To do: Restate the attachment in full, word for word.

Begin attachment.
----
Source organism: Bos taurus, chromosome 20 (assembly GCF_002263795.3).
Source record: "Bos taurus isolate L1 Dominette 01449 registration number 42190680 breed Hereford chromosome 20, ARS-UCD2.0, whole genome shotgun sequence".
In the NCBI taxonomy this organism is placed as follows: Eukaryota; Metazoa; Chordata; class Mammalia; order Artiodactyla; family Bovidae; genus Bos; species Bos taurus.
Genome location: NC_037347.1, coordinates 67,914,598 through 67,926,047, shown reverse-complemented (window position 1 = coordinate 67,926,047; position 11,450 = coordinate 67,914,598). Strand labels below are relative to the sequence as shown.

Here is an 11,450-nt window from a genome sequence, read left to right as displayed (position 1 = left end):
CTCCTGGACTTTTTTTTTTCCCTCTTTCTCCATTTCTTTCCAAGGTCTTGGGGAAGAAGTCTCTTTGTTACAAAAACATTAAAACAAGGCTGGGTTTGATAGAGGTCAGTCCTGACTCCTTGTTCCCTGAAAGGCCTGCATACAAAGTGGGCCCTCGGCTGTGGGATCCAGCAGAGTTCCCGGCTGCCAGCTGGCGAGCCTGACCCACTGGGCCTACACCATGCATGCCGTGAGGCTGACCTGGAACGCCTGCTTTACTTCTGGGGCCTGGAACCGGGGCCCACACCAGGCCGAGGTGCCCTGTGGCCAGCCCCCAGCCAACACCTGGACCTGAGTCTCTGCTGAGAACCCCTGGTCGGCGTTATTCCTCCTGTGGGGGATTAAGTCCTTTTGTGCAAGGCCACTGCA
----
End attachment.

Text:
Source organism: Bos taurus, chromosome 20 (assembly GCF_002263795.3).
Source record: "Bos taurus isolate L1 Dominette 01449 registration number 42190680 breed Hereford chromosome 20, ARS-UCD2.0, whole genome shotgun sequence".
In the NCBI taxonomy this organism is placed as follows: Eukaryota; Metazoa; Chordata; class Mammalia; order Artiodactyla; family Bovidae; genus Bos; species Bos taurus.
Genome location: NC_037347.1, coordinates 67,914,598 through 67,926,047, shown reverse-complemented (window position 1 = coordinate 67,926,047; position 11,450 = coordinate 67,914,598). Strand labels below are relative to the sequence as shown.

Here is an 11,450-nt window from a genome sequence, read left to right as displayed (position 1 = left end):
CTCCTGGACTTTTTTTTTTCCCTCTTTCTCCATTTCTTTCCAAGGTCTTGGGGAAGAAGTCTCTTTGTTACAAAAACATTAAAACAAGGCTGGGTTTGATAGAGGTCAGTCCTGACTCCTTGTTCCCTGAAAGGCCTGCATACAAAGTGGGCCCTCGGCTGTGGGATCCAGCAGAGTTCCCGGCTGCCAGCTGGCGAGCCTGACCCACTGGGCCTACACCATGCATGCCGTGAGGCTGACCTGGAACGCCTGCTTTACTTCTGGGGCCTGGAACCGGGGCCCACACCAGGCCGAGGTGCCCTGTGGCCAGCCCCCAGCCAACACCTGGACCTGAGTCTCTGCTGAGAACCCCTGGTCGGCGTTATTCCTCCTGTGGGGGATTAAGTCCTTTTGTGCAAGGCCACTGCA